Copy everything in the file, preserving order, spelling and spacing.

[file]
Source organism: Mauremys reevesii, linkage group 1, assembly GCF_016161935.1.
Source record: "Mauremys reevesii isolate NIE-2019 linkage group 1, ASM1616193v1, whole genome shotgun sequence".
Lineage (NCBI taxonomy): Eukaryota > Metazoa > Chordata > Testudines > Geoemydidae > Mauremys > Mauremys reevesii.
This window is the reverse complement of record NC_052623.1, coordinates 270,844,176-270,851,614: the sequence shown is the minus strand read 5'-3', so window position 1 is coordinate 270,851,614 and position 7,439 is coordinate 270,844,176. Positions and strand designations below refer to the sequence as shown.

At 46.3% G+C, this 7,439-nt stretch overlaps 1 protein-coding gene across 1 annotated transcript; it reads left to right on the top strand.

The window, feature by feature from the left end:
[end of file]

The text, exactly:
Source organism: Mauremys reevesii, linkage group 1, assembly GCF_016161935.1.
Source record: "Mauremys reevesii isolate NIE-2019 linkage group 1, ASM1616193v1, whole genome shotgun sequence".
Lineage (NCBI taxonomy): Eukaryota > Metazoa > Chordata > Testudines > Geoemydidae > Mauremys > Mauremys reevesii.
This window is the reverse complement of record NC_052623.1, coordinates 270,844,176-270,851,614: the sequence shown is the minus strand read 5'-3', so window position 1 is coordinate 270,851,614 and position 7,439 is coordinate 270,844,176. Positions and strand designations below refer to the sequence as shown.

At 46.3% G+C, this 7,439-nt stretch overlaps 1 protein-coding gene across 1 annotated transcript; it reads left to right on the top strand.

The window, feature by feature from the left end: